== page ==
Here’s how Worthing Theatres & Museum trust was impacted by pandemic

The Worthing Theatres & Museum trust managed to hold 144 socially distanced events during 2020/21 despite the crippling impact of the pandemic.

Thursday, 15th July 2021, 3:22 pm
Worthing's Pavilion Theatre
Worthing's Pavilion Theatre

The independent charitable trust – which was formed five months before Covid hit – includes the Connaught Theatre, studio and cinema, the Pavilion Theatre, Worthing Assembly Hall and the Museum and Art Gallery.

A report on its first full year of operation was presented to a meeting of Adur and Worthing councils’ joint strategic committee on Tuesday (July 13).

It showed that despite the closures, 8,150 people attended a ticketed event at one of the venues and 31,369 logged on to digital events and exhibitions.

Martin Randall, director for the economy, told the meeting that, despite it having been ‘a hugely demanding year’, there had been some ‘terrific achievements’.

During lock-down, those achievements included Worthing Creates – a scheme set up in conjunction with local artists and creatives to provide people with projects to work on at home – a series of museum exhibitions, and weekly links to online performances by the National Theatre and Sadlers.

As expected, the trust’s income for the year fell well short of what had been predicted pre-pandemic – £128,000 rather than £3.5million.

On top of that, 25 members of staff lost their jobs and the rest were furloughed at some point during the year.

Despite all this, the trust’s performance during 2020/21 was described as ‘remarkable’ in a report from officers.

In line with government guidance, the borough council made a contract payment to the trust of £1.46million to ensure it could continue to operate.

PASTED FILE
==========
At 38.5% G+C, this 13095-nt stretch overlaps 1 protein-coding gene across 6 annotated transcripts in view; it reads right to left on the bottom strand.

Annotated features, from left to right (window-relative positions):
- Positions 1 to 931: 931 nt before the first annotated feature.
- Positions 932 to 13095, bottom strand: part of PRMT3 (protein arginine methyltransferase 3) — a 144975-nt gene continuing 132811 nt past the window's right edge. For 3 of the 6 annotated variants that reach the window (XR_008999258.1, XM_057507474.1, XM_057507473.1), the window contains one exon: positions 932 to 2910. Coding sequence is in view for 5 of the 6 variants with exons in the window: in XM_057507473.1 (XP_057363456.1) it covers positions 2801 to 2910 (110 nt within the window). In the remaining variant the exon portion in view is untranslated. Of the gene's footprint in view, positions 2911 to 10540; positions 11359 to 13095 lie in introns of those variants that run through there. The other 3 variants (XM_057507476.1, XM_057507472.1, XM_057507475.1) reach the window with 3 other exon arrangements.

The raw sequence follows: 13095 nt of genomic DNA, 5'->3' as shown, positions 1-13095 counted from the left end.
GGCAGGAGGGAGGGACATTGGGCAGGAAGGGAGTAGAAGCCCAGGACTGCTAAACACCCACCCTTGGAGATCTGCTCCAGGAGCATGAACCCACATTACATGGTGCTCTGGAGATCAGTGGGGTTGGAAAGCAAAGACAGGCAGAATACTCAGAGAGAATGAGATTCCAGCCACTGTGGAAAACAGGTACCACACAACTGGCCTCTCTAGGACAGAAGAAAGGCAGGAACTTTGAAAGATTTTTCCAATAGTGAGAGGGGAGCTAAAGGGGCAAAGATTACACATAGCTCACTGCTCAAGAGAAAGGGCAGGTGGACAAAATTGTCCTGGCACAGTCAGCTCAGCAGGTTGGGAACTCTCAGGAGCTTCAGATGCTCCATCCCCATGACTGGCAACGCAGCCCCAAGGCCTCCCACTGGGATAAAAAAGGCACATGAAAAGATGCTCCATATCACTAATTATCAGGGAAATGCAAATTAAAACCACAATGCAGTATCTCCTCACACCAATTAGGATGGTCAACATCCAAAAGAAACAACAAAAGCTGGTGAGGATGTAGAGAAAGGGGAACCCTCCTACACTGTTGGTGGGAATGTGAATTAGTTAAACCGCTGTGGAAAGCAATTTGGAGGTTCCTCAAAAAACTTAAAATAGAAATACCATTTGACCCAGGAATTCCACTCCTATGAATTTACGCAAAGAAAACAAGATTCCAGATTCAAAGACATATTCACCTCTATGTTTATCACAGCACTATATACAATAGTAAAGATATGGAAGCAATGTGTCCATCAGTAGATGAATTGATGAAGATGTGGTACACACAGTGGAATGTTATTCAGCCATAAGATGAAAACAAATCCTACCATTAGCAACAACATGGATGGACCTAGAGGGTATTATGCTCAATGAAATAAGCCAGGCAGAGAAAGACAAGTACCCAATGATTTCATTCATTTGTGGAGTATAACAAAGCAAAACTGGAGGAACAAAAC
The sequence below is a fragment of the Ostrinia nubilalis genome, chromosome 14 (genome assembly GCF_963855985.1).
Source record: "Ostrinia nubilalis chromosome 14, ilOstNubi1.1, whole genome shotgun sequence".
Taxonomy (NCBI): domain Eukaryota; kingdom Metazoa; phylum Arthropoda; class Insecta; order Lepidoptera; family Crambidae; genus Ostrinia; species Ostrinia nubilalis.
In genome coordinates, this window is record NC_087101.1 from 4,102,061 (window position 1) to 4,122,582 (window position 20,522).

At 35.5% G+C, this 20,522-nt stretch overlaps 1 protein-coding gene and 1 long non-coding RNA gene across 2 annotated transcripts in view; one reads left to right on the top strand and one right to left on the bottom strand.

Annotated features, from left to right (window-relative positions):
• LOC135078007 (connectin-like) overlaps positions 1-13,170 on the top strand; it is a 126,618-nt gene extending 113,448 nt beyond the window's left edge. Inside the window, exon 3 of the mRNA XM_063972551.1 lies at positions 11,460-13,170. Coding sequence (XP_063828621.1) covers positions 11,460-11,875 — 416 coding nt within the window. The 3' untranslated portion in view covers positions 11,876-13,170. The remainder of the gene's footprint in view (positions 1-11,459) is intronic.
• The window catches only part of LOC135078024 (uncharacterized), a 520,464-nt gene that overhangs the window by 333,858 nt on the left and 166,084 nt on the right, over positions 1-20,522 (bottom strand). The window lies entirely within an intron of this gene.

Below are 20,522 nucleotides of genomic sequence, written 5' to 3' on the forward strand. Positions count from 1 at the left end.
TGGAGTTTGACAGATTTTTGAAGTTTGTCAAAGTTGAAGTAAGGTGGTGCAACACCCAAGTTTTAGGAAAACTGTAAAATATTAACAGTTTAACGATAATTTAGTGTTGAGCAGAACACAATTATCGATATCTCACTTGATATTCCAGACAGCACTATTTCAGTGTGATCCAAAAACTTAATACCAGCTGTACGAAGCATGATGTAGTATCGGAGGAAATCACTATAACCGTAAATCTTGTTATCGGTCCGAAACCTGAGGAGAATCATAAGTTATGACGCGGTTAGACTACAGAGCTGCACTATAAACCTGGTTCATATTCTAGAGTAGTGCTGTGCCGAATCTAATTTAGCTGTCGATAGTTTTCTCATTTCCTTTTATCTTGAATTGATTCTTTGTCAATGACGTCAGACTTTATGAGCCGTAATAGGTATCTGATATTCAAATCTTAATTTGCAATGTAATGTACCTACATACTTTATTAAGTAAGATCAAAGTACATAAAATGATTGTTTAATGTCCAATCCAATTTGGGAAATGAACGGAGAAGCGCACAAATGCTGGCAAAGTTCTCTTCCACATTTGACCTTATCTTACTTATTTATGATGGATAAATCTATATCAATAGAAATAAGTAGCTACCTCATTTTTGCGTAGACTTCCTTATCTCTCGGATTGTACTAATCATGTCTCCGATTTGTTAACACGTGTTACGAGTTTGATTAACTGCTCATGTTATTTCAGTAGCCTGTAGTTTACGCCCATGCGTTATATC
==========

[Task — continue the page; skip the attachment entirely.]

One change has been made to the current financial arrangement.

According to its contract, the trust was entitled to keep the first £350,000 of any profits, placing them in a risk reserve to help maintain financial stability in the longer term.

At the end of the contract, half of that reserve would be returned to the council.

Due to the impact of the pandemic, the trust asked to increase the amount it could keep to £750,000 of profits.

A report to the committee said that, given that 50 per cent would still be returned to the council, the director of the economy had agreed to this change to the contract.

Leader Daniel Humphreys heaped praise on the achievements of the trust.

He said: “What can you say after the last 12 months when venues the length and breadth of the country have been closed for the majority of it?

“But when they could open they did open, with social distancing in place.

“I really take my hat off to what the theatres do all year round. It’s really important to see them come open and thrive again.

“The future of our town centre I think is dependent on a thriving future for our live venues.”